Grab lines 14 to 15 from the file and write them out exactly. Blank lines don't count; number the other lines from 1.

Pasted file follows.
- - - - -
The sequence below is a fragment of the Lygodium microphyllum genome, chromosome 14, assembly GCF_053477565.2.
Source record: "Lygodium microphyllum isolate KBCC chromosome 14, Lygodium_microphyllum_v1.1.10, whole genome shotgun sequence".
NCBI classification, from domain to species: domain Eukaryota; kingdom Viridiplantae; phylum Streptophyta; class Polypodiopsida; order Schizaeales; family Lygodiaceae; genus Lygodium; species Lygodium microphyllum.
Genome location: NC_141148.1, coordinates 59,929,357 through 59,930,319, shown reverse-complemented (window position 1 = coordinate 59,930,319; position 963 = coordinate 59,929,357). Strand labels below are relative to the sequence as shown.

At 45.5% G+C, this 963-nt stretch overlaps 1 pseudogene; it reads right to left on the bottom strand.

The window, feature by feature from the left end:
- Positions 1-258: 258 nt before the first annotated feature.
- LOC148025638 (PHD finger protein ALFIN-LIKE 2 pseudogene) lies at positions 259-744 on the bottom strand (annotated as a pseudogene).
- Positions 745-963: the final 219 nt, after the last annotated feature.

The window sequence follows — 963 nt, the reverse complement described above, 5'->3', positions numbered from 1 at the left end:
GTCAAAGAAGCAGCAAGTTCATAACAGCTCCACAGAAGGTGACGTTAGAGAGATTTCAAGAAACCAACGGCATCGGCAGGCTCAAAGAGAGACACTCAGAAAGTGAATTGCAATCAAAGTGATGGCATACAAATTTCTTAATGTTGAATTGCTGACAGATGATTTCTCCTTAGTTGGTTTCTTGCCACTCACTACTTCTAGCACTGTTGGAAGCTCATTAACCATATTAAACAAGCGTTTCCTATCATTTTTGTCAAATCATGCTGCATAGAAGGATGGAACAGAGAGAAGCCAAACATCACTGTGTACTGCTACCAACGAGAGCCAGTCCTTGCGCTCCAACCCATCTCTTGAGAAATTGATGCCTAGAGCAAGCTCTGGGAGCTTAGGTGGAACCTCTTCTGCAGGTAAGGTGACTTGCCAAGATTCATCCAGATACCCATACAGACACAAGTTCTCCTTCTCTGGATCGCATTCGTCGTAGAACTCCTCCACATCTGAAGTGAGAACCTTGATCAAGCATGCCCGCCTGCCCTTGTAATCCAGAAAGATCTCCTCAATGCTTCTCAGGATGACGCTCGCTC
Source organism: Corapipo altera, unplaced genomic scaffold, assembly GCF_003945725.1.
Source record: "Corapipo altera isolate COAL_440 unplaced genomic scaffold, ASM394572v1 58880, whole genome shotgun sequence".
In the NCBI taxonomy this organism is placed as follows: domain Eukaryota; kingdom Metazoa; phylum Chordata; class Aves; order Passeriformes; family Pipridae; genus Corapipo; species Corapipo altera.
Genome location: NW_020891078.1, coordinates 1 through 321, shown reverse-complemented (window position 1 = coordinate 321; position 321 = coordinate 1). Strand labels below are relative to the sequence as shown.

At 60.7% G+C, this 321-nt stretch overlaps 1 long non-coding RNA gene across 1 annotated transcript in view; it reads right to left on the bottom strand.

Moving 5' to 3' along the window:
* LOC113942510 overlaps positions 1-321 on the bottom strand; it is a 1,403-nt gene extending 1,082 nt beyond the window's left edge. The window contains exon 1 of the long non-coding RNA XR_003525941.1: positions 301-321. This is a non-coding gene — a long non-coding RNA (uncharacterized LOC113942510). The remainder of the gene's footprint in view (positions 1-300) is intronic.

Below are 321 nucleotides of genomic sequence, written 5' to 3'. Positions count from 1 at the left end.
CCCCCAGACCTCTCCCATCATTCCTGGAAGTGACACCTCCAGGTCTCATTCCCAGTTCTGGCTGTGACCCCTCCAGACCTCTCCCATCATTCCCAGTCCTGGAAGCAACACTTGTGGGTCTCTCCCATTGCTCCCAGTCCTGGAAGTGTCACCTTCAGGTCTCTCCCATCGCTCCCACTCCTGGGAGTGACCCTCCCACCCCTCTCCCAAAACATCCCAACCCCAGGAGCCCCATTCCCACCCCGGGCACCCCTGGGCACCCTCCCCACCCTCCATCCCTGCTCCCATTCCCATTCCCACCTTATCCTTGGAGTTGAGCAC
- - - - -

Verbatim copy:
In the NCBI taxonomy this organism is placed as follows: domain Eukaryota; kingdom Metazoa; phylum Chordata; class Aves; order Passeriformes; family Pipridae; genus Corapipo; species Corapipo altera.
Genome location: NW_020891078.1, coordinates 1 through 321, shown reverse-complemented (window position 1 = coordinate 321; position 321 = coordinate 1). Strand labels below are relative to the sequence as shown.